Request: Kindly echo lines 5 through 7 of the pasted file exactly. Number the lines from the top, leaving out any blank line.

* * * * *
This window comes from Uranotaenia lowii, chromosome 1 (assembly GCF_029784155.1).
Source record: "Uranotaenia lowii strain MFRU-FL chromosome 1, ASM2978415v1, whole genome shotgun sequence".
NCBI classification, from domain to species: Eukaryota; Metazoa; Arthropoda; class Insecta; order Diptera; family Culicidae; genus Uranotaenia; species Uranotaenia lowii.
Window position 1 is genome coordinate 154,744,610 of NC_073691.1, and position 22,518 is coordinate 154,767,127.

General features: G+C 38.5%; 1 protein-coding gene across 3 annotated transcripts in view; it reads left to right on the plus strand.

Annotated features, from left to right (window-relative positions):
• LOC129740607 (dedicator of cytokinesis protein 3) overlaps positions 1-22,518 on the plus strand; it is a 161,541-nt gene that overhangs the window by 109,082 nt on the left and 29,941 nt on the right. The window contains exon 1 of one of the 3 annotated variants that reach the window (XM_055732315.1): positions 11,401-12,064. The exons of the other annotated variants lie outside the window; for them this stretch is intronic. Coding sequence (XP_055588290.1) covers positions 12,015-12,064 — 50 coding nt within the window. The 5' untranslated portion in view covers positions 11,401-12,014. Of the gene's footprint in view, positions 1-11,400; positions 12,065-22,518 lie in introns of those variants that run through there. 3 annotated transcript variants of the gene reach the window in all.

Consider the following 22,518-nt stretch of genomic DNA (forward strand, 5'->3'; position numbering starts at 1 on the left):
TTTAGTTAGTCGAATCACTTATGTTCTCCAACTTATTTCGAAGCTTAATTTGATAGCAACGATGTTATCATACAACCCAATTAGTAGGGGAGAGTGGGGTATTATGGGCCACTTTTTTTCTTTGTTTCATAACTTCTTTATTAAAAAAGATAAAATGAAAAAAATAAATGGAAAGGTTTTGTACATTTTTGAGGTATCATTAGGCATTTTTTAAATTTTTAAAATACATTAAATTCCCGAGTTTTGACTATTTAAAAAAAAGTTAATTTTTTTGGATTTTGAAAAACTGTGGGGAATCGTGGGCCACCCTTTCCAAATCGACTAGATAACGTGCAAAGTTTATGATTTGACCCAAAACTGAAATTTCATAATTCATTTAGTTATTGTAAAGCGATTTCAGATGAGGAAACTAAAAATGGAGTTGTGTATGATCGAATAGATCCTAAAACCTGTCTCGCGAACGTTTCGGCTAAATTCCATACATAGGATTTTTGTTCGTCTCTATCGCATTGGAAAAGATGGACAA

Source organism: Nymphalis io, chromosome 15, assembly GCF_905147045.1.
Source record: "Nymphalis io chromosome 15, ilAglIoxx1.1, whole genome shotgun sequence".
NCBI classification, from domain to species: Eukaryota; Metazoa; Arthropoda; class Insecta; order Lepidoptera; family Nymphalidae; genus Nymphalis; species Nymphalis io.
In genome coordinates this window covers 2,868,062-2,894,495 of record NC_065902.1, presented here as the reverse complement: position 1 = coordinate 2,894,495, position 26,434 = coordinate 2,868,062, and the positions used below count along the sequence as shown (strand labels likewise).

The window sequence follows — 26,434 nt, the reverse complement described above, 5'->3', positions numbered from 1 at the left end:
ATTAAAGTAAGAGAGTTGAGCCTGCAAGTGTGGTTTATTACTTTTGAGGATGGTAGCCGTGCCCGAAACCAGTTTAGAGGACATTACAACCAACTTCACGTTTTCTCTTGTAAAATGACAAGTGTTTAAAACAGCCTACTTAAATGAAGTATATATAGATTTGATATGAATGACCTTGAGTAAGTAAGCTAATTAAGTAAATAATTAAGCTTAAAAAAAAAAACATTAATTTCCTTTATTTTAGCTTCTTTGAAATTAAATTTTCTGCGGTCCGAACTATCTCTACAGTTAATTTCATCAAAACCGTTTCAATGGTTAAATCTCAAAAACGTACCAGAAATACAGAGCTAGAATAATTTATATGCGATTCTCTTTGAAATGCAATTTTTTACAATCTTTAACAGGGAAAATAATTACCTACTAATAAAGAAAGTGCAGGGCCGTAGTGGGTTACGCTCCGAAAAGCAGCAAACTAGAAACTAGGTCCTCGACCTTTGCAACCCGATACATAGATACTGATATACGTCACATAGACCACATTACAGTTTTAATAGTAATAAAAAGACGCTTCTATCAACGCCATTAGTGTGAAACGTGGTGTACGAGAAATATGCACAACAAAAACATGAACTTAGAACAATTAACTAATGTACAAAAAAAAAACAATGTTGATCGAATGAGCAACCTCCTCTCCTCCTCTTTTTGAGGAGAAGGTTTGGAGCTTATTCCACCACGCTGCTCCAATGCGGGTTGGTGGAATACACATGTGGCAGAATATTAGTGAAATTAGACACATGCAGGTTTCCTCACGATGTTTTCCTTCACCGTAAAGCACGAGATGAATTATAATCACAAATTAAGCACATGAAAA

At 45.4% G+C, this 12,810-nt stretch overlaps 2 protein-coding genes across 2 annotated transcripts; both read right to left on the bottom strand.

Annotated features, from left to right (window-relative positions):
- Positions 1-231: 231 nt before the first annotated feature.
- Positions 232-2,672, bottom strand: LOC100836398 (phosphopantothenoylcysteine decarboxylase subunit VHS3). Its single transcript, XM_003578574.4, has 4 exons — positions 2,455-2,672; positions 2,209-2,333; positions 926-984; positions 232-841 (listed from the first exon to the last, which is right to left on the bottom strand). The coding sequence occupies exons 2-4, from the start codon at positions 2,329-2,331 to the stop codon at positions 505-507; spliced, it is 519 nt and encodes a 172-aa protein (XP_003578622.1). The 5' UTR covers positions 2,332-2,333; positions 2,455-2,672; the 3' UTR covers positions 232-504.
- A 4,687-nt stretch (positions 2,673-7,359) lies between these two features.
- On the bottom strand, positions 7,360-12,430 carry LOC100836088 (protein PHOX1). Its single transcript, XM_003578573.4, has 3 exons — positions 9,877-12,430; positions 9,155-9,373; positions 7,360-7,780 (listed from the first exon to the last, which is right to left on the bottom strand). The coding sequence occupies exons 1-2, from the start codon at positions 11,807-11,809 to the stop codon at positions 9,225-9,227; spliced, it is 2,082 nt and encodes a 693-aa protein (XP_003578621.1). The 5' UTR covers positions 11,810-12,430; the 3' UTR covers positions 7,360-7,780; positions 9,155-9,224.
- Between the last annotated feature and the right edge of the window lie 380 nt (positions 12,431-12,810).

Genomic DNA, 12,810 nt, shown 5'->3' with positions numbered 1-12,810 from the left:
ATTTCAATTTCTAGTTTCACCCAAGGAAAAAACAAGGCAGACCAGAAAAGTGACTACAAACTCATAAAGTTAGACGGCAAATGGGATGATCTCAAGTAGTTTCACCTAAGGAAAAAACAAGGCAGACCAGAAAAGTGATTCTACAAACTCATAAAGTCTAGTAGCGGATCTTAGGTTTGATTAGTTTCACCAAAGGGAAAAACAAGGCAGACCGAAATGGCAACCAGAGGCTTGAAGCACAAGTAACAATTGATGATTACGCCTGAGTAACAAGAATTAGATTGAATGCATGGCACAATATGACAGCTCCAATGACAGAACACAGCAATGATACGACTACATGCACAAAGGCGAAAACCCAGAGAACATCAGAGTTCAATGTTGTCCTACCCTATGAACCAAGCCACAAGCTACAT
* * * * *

General features: G+C 38.5%; 1 protein-coding gene across 3 annotated transcripts in view; it reads left to right on the plus strand.

Annotated features, from left to right (window-relative positions):
• LOC129740607 (dedicator of cytokinesis protein 3) overlaps positions 1-22,518 on the plus strand; it is a 161,541-nt gene that overhangs the window by 109,082 nt on the left and 29,941 nt on the right. The window contains exon 1 of one of the 3 annotated variants that reach the window (XM_055732315.1): positions 11,401-12,064. The exons of the other annotated variants lie outside the window; for them this stretch is intronic. Coding sequence (XP_055588290.1) covers positions 12,015-12,064 — 50 coding nt within the window. The 5' untranslated portion in view covers positions 11,401-12,014. Of the gene's footprint in view, positions 1-11,400; positions 12,065-22,518 lie in introns of those variants that run through there. 3 annotated transcript variants of the gene reach the window in all.